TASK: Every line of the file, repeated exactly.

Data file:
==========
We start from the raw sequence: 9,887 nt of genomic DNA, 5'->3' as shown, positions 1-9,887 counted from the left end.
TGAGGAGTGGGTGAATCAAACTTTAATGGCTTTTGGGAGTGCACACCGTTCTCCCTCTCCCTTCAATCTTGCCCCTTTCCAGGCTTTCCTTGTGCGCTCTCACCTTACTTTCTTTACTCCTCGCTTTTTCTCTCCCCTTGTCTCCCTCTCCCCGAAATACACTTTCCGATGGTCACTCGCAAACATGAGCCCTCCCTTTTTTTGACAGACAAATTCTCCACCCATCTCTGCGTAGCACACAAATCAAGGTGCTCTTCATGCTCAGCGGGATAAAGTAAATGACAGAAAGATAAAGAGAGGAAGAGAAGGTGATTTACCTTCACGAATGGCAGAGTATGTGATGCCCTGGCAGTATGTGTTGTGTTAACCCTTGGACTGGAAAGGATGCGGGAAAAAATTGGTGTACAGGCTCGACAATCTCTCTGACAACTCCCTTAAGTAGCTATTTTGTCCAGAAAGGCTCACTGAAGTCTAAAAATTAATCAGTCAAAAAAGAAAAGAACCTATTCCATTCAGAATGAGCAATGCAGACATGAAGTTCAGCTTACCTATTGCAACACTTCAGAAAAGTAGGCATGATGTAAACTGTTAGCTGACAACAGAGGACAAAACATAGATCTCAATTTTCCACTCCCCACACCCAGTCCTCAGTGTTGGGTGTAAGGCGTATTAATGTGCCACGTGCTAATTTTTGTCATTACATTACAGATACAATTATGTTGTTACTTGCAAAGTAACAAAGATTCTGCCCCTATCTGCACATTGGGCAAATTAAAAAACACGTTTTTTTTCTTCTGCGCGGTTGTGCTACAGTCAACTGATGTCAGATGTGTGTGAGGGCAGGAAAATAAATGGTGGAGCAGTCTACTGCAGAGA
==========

We start from the raw sequence: 9,887 nt of genomic DNA, 5'->3' as shown, positions 1-9,887 counted from the left end.
TGAGGAGTGGGTGAATCAAACTTTAATGGCTTTTGGGAGTGCACACCGTTCTCCCTCTCCCTTCAATCTTGCCCCTTTCCAGGCTTTCCTTGTGCGCTCTCACCTTACTTTCTTTACTCCTCGCTTTTTCTCTCCCCTTGTCTCCCTCTCCCCGAAATACACTTTCCGATGGTCACTCGCAAACATGAGCCCTCCCTTTTTTTGACAGACAAATTCTCCACCCATCTCTGCGTAGCACACAAATCAAGGTGCTCTTCATGCTCAGCGGGATAAAGTAAATGACAGAAAGATAAAGAGAGGAAGAGAAGGTGATTTACCTTCACGAATGGCAGAGTATGTGATGCCCTGGCAGTATGTGTTGTGTTAACCCTTGGACTGGAAAGGATGCGGGAAAAAATTGGTGTACAGGCTCGACAATCTCTCTGACAACTCCCTTAAGTAGCTATTTTGTCCAGAAAGGCTCACTGAAGTCTAAAAATTAATCAGTCAAAAAAGAAAAGAACCTATTCCATTCAGAATGAGCAATGCAGACATGAAGTTCAGCTTACCTATTGCAACACTTCAGAAAAGTAGGCATGATGTAAACTGTTAGCTGACAACAGAGGACAAAACATAGATCTCAATTTTCCACTCCCCACACCCAGTCCTCAGTGTTGGGTGTAAGGCGTATTAATGTGCCACGTGCTAATTTTTGTCATTACATTACAGATACAATTATGTTGTTACTTGCAAAGTAACAAAGATTCTGCCCCTATCTGCACATTGGGCAAATTAAAAAACACGTTTTTTTTCTTCTGCGCGGTTGTGCTACAGTCAACTGATGTCAGATGTGTGTGAGGGCAGGAAAATAAATGGTGGAGCAGTCTACTGCAGAGA